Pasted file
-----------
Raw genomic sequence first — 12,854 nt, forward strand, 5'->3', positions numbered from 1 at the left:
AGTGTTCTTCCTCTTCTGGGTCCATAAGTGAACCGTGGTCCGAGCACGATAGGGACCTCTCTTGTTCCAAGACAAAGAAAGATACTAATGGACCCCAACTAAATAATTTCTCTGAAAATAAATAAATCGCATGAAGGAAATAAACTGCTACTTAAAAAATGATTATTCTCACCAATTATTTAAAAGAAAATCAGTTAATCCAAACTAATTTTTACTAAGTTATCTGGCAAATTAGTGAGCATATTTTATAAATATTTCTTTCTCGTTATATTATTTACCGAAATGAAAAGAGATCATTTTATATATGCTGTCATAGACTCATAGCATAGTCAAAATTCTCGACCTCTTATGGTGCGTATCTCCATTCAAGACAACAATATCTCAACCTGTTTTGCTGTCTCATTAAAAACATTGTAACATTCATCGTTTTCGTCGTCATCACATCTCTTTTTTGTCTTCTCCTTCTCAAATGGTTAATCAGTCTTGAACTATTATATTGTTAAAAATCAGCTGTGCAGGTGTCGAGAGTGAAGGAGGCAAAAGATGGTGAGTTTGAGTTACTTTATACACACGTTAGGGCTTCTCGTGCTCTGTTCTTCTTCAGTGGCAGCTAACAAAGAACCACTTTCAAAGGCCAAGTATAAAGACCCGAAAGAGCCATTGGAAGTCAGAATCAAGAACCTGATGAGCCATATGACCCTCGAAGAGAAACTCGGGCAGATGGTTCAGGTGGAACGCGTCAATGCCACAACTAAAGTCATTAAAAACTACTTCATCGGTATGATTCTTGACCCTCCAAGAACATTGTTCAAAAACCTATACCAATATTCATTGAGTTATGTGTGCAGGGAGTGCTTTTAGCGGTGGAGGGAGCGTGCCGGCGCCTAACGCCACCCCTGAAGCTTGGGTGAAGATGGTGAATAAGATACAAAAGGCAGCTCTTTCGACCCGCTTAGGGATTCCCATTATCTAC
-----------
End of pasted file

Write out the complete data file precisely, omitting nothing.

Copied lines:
Raw genomic sequence first — 12,854 nt, forward strand, 5'->3', positions numbered from 1 at the left:
AGTGTTCTTCCTCTTCTGGGTCCATAAGTGAACCGTGGTCCGAGCACGATAGGGACCTCTCTTGTTCCAAGACAAAGAAAGATACTAATGGACCCCAACTAAATAATTTCTCTGAAAATAAATAAATCGCATGAAGGAAATAAACTGCTACTTAAAAAATGATTATTCTCACCAATTATTTAAAAGAAAATCAGTTAATCCAAACTAATTTTTACTAAGTTATCTGGCAAATTAGTGAGCATATTTTATAAATATTTCTTTCTCGTTATATTATTTACCGAAATGAAAAGAGATCATTTTATATATGCTGTCATAGACTCATAGCATAGTCAAAATTCTCGACCTCTTATGGTGCGTATCTCCATTCAAGACAACAATATCTCAACCTGTTTTGCTGTCTCATTAAAAACATTGTAACATTCATCGTTTTCGTCGTCATCACATCTCTTTTTTGTCTTCTCCTTCTCAAATGGTTAATCAGTCTTGAACTATTATATTGTTAAAAATCAGCTGTGCAGGTGTCGAGAGTGAAGGAGGCAAAAGATGGTGAGTTTGAGTTACTTTATACACACGTTAGGGCTTCTCGTGCTCTGTTCTTCTTCAGTGGCAGCTAACAAAGAACCACTTTCAAAGGCCAAGTATAAAGACCCGAAAGAGCCATTGGAAGTCAGAATCAAGAACCTGATGAGCCATATGACCCTCGAAGAGAAACTCGGGCAGATGGTTCAGGTGGAACGCGTCAATGCCACAACTAAAGTCATTAAAAACTACTTCATCGGTATGATTCTTGACCCTCCAAGAACATTGTTCAAAAACCTATACCAATATTCATTGAGTTATGTGTGCAGGGAGTGCTTTTAGCGGTGGAGGGAGCGTGCCGGCGCCTAACGCCACCCCTGAAGCTTGGGTGAAGATGGTGAATAAGATACAAAAGGCAGCTCTTTCGACCCGCTTAGGGATTCCCATTATCTAC